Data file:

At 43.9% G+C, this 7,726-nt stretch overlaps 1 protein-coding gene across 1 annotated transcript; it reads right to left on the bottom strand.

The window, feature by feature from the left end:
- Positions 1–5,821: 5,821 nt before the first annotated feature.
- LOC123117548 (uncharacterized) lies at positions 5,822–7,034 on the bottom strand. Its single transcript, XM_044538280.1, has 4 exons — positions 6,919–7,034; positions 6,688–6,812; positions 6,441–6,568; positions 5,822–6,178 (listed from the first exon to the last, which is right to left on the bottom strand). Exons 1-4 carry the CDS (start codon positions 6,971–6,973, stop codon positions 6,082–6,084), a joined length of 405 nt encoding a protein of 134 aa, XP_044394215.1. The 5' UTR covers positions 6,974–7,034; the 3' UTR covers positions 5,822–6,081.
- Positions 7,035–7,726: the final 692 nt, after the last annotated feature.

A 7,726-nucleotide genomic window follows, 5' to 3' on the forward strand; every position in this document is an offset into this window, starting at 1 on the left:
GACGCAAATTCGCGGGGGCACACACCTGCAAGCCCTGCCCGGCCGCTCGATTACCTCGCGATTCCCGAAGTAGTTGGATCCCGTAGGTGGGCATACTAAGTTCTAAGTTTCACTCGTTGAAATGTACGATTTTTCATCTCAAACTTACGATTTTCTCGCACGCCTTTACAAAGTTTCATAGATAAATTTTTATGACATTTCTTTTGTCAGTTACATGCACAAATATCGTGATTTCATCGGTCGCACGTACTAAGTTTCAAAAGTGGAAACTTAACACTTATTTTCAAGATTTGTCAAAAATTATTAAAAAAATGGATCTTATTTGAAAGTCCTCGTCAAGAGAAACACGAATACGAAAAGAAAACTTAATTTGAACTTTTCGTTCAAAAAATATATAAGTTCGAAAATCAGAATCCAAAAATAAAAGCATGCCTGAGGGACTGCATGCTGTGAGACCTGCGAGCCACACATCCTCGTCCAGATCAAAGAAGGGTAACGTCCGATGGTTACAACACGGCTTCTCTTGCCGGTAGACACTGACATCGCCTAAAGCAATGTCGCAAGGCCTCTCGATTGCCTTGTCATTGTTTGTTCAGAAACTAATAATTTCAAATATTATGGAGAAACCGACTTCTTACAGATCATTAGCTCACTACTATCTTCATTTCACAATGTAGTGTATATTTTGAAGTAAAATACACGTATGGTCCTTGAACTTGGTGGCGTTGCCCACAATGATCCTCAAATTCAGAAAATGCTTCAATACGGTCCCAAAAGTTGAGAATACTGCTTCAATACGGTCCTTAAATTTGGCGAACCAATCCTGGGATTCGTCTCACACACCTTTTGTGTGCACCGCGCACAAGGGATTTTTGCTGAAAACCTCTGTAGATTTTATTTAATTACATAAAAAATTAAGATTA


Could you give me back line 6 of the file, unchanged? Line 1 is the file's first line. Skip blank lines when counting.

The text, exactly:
A 7,726-nucleotide genomic window follows, 5' to 3' on the forward strand; every position in this document is an offset into this window, starting at 1 on the left: